Credit Swaps in U.S. Hold; Altria Leading $7.8 Billion of SalesCallie Bost
A measure of U.S. company credit risk held before a Federal Reserve policy meeting begins tomorrow. Altria Group Inc. is leading dollar-denominated bond offerings of at least $7.8 billion planned today.
The Markit CDX North American Investment Grade Index, a credit-default swaps benchmark that investors use to hedge against losses or to speculate on creditworthiness, increased
0.2 basis point to 71.9 basis points at 3:56 p.m. in New York, according to prices compiled by Bloomberg. The benchmark closed Oct. 22 at 70.1 basis points, the lowest level since November 2007 in data that adjust for the effects of the market’s shift to a new version in September.
The index touched the six-year low last week as investors speculated the Fed will maintain $85 billion of monthly bond purchases until next year, continuing record stimulus measures that have bolstered credit markets. As traders await a statement from Fed policy makers at the conclusion of their two-day meeting on Oct. 30, the index may hover at about current levels, according to Dorian Garay, a New York-based money manager at ING Investment Management, which oversees about $230 billion.
Credit spreads have been moving mostly on “the main economic developments, given that the default rate of corporates is low and earnings statements and balance sheets are relatively strong,” Garay said in a telephone interview.
U.S. gross domestic product will expand 1.6 percent this year, compared with 2.8 percent in 2012, according to the median forecast of economists surveyed by Bloomberg.
The swaps index typically climbs as investor confidence deteriorates and falls as it improves. Credit swaps pay the buyer face value if a borrower fails to meet its obligations, less the value of the defaulted debt. A basis point equals $1,000 annually on a contract protecting $10 million of debt.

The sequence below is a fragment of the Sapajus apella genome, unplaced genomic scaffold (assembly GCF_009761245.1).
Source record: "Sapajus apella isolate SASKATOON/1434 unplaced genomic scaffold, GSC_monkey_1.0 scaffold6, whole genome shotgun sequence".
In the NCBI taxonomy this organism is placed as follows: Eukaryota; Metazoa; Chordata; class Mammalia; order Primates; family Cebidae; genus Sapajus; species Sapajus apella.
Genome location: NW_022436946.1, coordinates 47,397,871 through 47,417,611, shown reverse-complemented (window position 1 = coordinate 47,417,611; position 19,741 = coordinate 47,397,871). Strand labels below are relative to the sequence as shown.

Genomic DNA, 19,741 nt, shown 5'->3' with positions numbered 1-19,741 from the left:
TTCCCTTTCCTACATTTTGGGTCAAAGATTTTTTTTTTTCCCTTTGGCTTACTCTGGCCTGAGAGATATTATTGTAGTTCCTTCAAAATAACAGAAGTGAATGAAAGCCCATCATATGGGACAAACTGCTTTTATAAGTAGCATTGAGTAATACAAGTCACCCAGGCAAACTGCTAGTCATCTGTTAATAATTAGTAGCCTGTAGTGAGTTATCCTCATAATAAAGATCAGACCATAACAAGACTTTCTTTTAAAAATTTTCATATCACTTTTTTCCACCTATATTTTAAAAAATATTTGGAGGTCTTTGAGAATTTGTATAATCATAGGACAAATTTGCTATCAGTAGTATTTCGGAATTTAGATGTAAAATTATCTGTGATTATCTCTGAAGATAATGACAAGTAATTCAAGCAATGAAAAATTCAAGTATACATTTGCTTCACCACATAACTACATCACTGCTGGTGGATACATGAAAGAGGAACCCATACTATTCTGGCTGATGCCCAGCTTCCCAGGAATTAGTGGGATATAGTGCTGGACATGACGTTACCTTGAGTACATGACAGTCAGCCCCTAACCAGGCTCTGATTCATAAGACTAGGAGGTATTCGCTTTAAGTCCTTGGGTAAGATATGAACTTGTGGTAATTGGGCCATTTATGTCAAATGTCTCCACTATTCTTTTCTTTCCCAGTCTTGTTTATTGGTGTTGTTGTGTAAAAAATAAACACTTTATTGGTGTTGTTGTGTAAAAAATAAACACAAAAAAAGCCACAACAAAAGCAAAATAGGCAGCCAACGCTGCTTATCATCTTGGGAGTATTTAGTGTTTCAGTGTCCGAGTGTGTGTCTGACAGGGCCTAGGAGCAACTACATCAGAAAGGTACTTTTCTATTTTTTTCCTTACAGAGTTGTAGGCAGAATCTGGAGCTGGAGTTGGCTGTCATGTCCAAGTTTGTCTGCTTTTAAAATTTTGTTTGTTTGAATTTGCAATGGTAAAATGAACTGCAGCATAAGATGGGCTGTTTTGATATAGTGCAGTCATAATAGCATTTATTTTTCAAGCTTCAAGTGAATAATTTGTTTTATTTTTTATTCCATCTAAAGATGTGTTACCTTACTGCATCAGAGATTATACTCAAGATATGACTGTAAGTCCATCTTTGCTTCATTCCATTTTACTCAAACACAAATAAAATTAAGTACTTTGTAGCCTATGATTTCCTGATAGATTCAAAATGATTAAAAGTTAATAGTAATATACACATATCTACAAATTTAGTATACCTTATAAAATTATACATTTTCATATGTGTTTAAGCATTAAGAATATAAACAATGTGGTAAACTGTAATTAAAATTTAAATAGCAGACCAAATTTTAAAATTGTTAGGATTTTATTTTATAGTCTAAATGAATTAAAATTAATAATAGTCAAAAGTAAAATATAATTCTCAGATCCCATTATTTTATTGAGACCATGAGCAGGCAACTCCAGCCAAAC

Altria, the largest cigarette maker in the U.S., sold $1.4 billion of 4 percent, 10-year notes to yield 155 basis points more than similar-maturity Treasuries and $1.8 billion of 5.375 percent, 30-year securities at a relative yield of 175 basis points, Bloomberg data show. The bonds may be rated Baa1 by Moody’s Investors Service.
Proceeds will be used to repurchase as much as $2 billion of notes in a tender offer that the Richmond, Virginia-based company announced today.
Altera Corp., a San Jose, California-based semiconductor company, plans to sell $1 billion in senior notes, according to a filing with the U.S. Securities and Exchange Commission.
Credit risk for Royal Bank of Scotland Plc fell amid market speculation that the lender may complete a restructuring plan that would separate the bank’s toxic assets from the remaining part of its balance sheet by the end of this week, Gavan Nolan, director of credit research at Markit Group Ltd., wrote in a research note.
Five-year, euro-denominated swaps tied to the debt of RBS decreased 6 basis points to 149.5 basis points as of 1:32 p.m. in New York, according to data provider CMA, which is owned by McGraw Hill Financial Inc. and compiles prices quoted by dealers in the privately negotiated market.
The risk premium on the Markit CDX North American High Yield Index, a credit-swaps benchmark tied to speculative-grade bonds, rose 0.9 basis point to 347 basis points, Bloomberg prices show.
The average extra yield investors demand to hold dollar-denominated, investment-grade corporate bonds rather than similar-maturity Treasuries increased 0.6 basis point to 125.8 basis points, Bloomberg data show.
Investment-grade debt is rated Baa3 or higher at Moody’s and at least BBB- by Standard & Poor’s.